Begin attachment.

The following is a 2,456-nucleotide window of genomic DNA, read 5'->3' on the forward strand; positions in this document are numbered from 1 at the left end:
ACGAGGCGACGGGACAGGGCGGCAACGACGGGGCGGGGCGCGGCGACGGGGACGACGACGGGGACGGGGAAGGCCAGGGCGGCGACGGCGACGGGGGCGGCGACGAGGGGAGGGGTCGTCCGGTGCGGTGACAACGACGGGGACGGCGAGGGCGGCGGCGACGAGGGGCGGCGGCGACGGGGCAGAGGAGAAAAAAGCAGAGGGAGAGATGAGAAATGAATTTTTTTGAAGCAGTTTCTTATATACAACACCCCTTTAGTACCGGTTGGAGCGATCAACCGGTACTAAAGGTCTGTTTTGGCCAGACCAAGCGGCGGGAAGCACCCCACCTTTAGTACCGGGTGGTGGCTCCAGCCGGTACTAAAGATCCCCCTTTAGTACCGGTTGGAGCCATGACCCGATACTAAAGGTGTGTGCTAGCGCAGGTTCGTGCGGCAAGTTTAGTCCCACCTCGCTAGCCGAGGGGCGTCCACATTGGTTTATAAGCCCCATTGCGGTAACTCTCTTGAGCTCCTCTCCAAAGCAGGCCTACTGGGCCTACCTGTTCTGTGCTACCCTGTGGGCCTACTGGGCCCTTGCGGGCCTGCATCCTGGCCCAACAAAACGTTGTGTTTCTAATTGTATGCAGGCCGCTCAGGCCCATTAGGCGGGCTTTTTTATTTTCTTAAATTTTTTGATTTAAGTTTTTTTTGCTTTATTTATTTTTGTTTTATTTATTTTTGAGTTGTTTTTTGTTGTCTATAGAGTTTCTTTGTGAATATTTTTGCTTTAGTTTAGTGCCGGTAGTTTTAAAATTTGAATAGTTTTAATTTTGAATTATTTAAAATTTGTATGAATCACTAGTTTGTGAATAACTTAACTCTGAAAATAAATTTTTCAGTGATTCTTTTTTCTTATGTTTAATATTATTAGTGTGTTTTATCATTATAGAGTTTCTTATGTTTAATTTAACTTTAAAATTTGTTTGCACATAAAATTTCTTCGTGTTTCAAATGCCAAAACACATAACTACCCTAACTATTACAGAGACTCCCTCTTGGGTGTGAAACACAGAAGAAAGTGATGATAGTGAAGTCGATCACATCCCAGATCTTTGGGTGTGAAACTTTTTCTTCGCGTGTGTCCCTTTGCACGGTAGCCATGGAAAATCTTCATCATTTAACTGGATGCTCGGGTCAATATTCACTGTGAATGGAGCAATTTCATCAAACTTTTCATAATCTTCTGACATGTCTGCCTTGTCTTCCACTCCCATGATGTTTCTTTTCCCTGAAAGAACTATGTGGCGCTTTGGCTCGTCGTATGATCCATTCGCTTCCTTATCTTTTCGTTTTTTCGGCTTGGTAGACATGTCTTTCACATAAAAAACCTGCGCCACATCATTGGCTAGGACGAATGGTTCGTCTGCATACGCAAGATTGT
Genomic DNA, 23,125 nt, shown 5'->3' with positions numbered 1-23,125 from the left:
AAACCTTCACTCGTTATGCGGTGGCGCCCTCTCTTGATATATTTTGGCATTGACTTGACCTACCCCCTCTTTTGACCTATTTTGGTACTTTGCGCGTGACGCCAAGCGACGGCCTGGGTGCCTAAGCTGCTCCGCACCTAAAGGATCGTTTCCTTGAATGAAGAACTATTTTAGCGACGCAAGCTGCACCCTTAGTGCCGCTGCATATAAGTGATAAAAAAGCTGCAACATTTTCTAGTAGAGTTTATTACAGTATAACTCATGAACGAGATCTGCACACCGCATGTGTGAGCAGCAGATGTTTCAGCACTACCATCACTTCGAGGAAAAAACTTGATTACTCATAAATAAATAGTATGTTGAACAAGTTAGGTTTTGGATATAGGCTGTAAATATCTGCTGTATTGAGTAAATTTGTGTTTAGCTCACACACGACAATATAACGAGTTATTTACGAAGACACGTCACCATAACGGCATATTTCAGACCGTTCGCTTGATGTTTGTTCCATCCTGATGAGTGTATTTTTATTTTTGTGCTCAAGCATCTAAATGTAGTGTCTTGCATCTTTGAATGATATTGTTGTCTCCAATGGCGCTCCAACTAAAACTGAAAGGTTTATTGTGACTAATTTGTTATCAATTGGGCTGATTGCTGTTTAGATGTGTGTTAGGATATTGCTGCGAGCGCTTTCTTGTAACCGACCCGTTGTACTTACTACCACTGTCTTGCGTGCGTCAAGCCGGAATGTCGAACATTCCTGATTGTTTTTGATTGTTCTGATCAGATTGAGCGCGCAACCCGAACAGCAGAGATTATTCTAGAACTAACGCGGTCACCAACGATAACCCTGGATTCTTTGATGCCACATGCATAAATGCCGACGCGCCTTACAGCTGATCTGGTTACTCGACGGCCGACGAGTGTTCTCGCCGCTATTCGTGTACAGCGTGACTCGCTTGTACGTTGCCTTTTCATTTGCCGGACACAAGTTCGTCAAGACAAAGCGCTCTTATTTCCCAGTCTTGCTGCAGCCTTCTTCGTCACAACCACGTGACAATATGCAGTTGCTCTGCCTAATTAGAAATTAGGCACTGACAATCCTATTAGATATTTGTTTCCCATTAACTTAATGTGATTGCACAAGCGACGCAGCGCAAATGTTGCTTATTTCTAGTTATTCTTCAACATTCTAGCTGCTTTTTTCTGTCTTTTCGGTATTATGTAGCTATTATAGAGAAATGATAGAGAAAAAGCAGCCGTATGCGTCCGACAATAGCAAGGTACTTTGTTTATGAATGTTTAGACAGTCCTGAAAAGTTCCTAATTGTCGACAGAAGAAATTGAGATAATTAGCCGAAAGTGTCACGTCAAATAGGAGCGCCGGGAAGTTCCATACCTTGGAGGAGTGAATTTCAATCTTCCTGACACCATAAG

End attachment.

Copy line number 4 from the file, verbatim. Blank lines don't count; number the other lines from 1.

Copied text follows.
AAACCTTCACTCGTTATGCGGTGGCGCCCTCTCTTGATATATTTTGGCATTGACTTGACCTACCCCCTCTTTTGACCTATTTTGGTACTTTGCGCGTGACGCCAAGCGACGGCCTGGGTGCCTAAGCTGCTCCGCACCTAAAGGATCGTTTCCTTGAATGAAGAACTATTTTAGCGACGCAAGCTGCACCCTTAGTGCCGCTGCATATAAGTGATAAAAAAGCTGCAACATTTTCTAGTAGAGTTTATTACAGTATAACTCATGAACGAGATCTGCACACCGCATGTGTGAGCAGCAGATGTTTCAGCACTACCATCACTTCGAGGAAAAAACTTGATTACTCATAAATAAATAGTATGTTGAACAAGTTAGGTTTTGGATATAGGCTGTAAATATCTGCTGTATTGAGTAAATTTGTGTTTAGCTCACACACGACAATATAACGAGTTATTTACGAAGACACGTCACCATAACGGCATATTTCAGACCGTTCGCTTGATGTTTGTTCCATCCTGATGAGTGTATTTTTATTTTTGTGCTCAAGCATCTAAATGTAGTGTCTTGCATCTTTGAATGATATTGTTGTCTCCAATGGCGCTCCAACTAAAACTGAAAGGTTTATTGTGACTAATTTGTTATCAATTGGGCTGATTGCTGTTTAGATGTGTGTTAGGATATTGCTGCGAGCGCTTTCTTGTAACCGACCCGTTGTACTTACTACCACTGTCTTGCGTGCGTCAAGCCGGAATGTCGAACATTCCTGATTGTTTTTGATTGTTCTGATCAGATTGAGCGCGCAACCCGAACAGCAGAGATTATTCTAGAACTAACGCGGTCACCAACGATAACCCTGGATTCTTTGATGCCACATGCATAAATGCCGACGCGCCTTACAGCTGATCTGGTTACTCGACGGCCGACGAGTGTTCTCGCCGCTATTCGTGTACAGCGTGACTCGCTTGTACGTTGCCTTTTCATTTGCCGGACACAAGTTCGTCAAGACAAAGCGCTCTTATTTCCCAGTCTTGCTGCAGCCTTCTTCGTCACAACCACGTGACAATATGCAGTTGCTCTGCCTAATTAGAAATTAGGCACTGACAATCCTATTAGATATTTGTTTCCCATTAACTTAATGTGATTGCACAAGCGACGCAGCGCAAATGTTGCTTATTTCTAGTTATTCTTCAACATTCTAGCTGCTTTTTTCTGTCTTTTCGGTATTATGTAGCTATTATAGAGAAATGATAGAGAAAAAGCAGCCGTATGCGTCCGACAATAGCAAGGTACTTTGTTTATGAATGTTTAGACAGTCCTGAAAAGTTCCTAATTGTCGACAGAAGAAATTGAGATAATTAGCCGAAAGTGTCACGTCAAATAGGAGCGCCGGGAAGTTCCATACCTTGGAGGAGTGAATTTCAATCTTCCTGACACCATAAG